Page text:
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Using Business Assets as Collateral for Debt

Many small business owners use assets from their business as collateral when taking out loans or lines of credit. This allows them to leverage the value of equipment, inventory, accounts receivable, real estate, or other business resources to secure the financing they need to operate and grow their company.

How Using Assets as Collateral Works

The basic mechanism is simple:

  • The business pledges an asset it owns as collateral for the loan
  • If the loan payments are made on time, the lender has no claim on the collateral
  • If the borrower defaults, the lender can seize and sell the collateral to recover their money

Lenders prefer lending against assets because it reduces their risk – if the borrower cannot repay, the lender has a “backup plan” to get their money back. Common types of business collateral include:

Equipment and Machinery

  • Manufacturing equipment
  • Tools, furniture
  • Vehicles and fleet

Inventory and Accounts Receivable

  • Raw materials
  • Work-in-progress goods
  • Finished goods inventory
  • Outstanding invoices and accounts receivable

Commercial Real Estate

  • Land
  • Office buildings
  • Retail stores
  • Warehouses and factories

Intellectual Property

  • Patents
  • Trademarks
  • Copyrights

Benefits of Using Business Assets for Collateral

Using assets as collateral to secure financing has several potential benefits:

More Available Funding

Pledging assets often allows a business to qualify for more lending or get better terms because the risk to the lender is lower. This “borrowing power” can be used to:

  • Meet payroll and operating expenses
  • Take on more inventory
  • Expand facilities

Lower Interest Rates

Putting up collateral, especially tangible assets like equipment or real estate, may allow a business to get a loan with a lower interest rate – saving significantly on financing costs over the life of the loan.

Access to Capital

Some lenders may not provide financing at all without collateral – so pledging assets opens doors to capital that might otherwise be closed. This access to money can fuel growth.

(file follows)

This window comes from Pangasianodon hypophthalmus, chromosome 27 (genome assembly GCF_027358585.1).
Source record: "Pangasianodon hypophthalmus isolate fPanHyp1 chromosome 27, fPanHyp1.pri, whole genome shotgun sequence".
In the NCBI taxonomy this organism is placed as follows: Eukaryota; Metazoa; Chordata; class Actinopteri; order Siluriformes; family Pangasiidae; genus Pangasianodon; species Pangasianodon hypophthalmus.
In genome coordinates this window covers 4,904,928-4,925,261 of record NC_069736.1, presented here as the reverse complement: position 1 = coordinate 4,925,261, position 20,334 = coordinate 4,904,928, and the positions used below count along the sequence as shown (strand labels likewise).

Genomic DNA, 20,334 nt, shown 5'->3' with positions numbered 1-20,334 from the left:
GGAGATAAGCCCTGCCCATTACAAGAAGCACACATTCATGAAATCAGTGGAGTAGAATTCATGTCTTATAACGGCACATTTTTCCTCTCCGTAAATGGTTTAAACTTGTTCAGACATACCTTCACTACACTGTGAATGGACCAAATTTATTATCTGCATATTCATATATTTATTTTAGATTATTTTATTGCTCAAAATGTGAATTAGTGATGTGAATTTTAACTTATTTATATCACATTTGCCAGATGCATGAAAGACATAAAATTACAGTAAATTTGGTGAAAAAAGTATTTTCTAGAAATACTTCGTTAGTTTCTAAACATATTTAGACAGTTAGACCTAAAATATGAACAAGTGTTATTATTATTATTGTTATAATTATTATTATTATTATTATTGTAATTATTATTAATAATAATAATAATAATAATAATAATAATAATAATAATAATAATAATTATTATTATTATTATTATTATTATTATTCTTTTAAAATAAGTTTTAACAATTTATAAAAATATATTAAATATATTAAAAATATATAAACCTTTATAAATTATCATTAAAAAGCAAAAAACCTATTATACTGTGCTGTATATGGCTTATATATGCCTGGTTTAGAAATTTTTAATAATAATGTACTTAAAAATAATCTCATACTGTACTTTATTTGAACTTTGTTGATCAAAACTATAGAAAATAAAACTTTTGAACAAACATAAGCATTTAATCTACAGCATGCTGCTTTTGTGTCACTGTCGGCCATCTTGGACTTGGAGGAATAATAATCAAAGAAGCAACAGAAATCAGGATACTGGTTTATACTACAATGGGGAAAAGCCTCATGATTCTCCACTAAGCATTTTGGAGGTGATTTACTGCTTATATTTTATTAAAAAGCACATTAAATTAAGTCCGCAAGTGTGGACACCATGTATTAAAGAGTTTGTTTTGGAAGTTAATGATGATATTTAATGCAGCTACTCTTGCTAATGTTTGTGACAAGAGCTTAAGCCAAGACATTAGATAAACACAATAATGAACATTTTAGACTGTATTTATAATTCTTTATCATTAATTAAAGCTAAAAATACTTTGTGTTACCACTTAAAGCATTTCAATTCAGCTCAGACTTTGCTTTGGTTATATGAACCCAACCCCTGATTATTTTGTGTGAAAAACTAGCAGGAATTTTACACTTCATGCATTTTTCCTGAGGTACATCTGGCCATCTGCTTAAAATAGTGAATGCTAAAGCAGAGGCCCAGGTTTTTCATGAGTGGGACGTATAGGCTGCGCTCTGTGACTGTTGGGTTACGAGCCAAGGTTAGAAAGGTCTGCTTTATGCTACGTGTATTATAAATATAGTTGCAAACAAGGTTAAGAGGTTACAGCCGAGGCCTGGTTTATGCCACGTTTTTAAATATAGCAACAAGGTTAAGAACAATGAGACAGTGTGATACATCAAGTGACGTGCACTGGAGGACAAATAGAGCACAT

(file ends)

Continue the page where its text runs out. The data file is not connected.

Tax Benefits

The interest paid on loans secured by some types of business collateral may be tax deductible – providing a way to effectively reduce borrowing costs.

Risks of Using Business Assets as Collateral

While using assets as collateral has benefits, business owners need to carefully consider the risks:

Loss of Assets

If the business defaults on secured loans, the lender will seize and sell pledged assets. Losing essential equipment, property, or other resources could cripple operations.

Burdensome Terms

To secure loans against specialty assets like intellectual property or accounts receivable, lenders may impose strict requirements around paying down balances or collecting on invoices. This financial strain could hurt cash flow.

Cross-Collateralization Risks

If multiple loans are secured against the same collateral, defaulting on one debt could allow lenders to take assets pledged for other (performing) loans. This cross-collateralization can rapidly snowball out of control.

Opportunity Cost

Using assets as collateral ties up equity that might be invested elsewhere if it remained unencumbered. There is always an opportunity cost when pledging collateral.

Key Considerations Around Collateral

Business owners should keep several important factors and questions around collateral in mind:

Loan-to-Value (LTV) Ratio

  • What is the amount of the loan relative to the appraised value of the asset? Lenders limit LTV ratios to control their risk.

Essential vs Excess Assets

  • Which assets are mission-critical to daily operations? And which are unused extras? Only pledge excess collateral.

Security Agreements

  • What specific rights does the lender have to take, sell, or dispose of collateral assets in a default scenario? Know the fine print.

Insurance Requirements

  • What kinds of property, casualty, or liability insurance must be kept in place to protect pledged assets? Collateral must be insured.

Recovery Value

  • If seized in default, how much could the asset realistically be sold for? Recovery values on used equipment or niche IP may be low.


  • How quickly does the market value of the pledged asset decline over time? Depreciation reduces collateral value.

Getting Started with Asset-Based Lending

If you think leveraging your business assets as collateral is a good funding option, here are practical first steps:

1. Catalog and Value Assets

Make a detailed list of equipment, property, IP rights, and other assets. Estimate realistic current market values including depreciation.

2. Identify “Extra” Assets

Determine which assets could be pledged as collateral without hampering daily business operations if seized. Target non-essential assets.

3. Research Lending Options

Reach out to lenders like banks, credit unions, asset-based lenders, or alternative lenders to discuss financing against your assets.

4. Compare Loan Terms

Weigh factors like loan amounts, interest rates, repayment terms, collateralization rules, and default provisions to select the best loan.

5. Close Financing and Reporting

Finalize paperwork, secure necessary insurance coverage, collect funds, and put reporting procedures in place to satisfy lender requirements.

Using business assets as collateral carries risk but can be an effective way to fund growth. Being informed on the pros and cons allows owners to make smart financing decisions for their unique situation. With careful planning, pledging collateral can provide the capital and cash flow needed to build a company.


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